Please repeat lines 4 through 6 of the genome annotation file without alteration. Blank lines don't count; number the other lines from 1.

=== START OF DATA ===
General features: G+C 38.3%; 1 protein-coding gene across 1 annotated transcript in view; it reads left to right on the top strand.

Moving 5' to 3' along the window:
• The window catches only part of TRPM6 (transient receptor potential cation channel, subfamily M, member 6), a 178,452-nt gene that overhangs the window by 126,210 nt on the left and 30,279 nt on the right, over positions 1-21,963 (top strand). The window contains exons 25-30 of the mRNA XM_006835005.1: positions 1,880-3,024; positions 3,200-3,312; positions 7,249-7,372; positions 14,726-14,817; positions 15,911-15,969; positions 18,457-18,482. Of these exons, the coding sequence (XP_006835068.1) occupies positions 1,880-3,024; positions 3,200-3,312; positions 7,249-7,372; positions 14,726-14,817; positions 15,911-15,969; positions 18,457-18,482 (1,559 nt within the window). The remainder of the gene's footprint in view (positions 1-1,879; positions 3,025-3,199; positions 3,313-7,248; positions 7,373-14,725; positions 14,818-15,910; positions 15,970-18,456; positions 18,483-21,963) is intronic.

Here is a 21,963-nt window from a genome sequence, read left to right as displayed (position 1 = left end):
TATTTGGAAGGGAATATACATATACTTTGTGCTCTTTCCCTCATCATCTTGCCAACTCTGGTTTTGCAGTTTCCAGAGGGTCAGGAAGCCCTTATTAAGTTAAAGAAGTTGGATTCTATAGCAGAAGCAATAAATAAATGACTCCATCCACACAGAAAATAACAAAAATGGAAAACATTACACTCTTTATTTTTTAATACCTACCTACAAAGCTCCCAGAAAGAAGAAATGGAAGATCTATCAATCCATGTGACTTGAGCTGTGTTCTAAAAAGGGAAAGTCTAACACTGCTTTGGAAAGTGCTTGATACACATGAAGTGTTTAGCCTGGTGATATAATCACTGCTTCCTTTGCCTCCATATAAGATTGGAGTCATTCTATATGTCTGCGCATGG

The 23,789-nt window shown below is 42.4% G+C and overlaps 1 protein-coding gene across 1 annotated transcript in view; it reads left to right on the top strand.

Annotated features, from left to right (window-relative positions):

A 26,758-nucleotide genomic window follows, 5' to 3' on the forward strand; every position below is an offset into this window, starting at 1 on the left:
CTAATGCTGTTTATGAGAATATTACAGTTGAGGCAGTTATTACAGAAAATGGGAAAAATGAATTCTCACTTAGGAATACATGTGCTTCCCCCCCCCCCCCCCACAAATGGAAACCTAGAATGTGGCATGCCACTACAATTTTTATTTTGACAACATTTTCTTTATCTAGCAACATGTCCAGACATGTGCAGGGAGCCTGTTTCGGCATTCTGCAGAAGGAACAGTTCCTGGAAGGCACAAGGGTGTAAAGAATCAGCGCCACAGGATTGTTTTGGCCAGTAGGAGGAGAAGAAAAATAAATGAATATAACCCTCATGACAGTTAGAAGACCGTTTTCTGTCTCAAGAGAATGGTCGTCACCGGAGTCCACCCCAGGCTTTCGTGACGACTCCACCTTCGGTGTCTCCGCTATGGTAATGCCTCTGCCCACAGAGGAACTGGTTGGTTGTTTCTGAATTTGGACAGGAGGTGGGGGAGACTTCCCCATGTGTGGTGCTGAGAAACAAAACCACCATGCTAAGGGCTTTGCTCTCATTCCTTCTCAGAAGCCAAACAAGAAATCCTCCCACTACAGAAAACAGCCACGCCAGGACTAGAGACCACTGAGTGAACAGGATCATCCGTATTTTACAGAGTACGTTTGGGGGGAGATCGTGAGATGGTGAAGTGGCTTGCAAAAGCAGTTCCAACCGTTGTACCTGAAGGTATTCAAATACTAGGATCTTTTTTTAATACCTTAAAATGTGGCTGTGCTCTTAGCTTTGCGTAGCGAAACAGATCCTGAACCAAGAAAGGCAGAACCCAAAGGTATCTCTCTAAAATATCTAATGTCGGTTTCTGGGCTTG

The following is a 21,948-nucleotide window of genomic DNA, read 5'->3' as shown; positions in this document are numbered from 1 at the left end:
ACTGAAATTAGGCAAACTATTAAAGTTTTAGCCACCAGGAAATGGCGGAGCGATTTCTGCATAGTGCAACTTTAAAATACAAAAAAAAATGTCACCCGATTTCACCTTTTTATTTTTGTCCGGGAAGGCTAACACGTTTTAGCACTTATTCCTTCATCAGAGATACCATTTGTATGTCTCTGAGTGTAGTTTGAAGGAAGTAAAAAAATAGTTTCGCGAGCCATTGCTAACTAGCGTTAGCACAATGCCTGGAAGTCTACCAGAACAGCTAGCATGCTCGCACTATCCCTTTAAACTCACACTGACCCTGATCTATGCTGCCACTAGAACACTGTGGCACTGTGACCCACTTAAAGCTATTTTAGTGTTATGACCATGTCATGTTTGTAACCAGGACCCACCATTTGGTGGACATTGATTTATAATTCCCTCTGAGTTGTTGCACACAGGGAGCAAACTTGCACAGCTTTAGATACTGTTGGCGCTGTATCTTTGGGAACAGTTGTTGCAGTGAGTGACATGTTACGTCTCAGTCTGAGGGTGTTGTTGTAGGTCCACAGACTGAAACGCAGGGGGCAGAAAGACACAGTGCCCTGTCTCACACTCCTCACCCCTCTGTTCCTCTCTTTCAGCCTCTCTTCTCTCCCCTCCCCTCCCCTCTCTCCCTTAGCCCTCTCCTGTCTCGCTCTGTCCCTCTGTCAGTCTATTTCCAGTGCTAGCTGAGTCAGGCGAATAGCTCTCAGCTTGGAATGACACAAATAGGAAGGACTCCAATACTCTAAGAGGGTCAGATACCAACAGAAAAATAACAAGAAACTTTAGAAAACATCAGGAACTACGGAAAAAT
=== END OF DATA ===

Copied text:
Here is a 21,963-nt window from a genome sequence, read left to right as displayed (position 1 = left end):
TATTTGGAAGGGAATATACATATACTTTGTGCTCTTTCCCTCATCATCTTGCCAACTCTGGTTTTGCAGTTTCCAGAGGGTCAGGAAGCCCTTATTAAGTTAAAGAAGTTGGATTCTATAGCAGAAGCAATAAATAAATGACTCCATCCACACAGAAAATAACAAAAATGGAAAACATTACACTCTTTATTTTTTAATACCTACCTACAAAGCTCCCAGAAAGAAGAAATGGAAGATCTATCAATCCATGTGACTTGAGCTGTGTTCTAAAAAGGGAAAGTCTAACACTGCTTTGGAAAGTGCTTGATACACATGAAGTGTTTAGCCTGGTGATATAATCACTGCTTCCTTTGCCTCCATATAAGATTGGAGTCATTCTATATGTCTGCGCATGG

The 23,789-nt window shown below is 42.4% G+C and overlaps 1 protein-coding gene across 1 annotated transcript in view; it reads left to right on the top strand.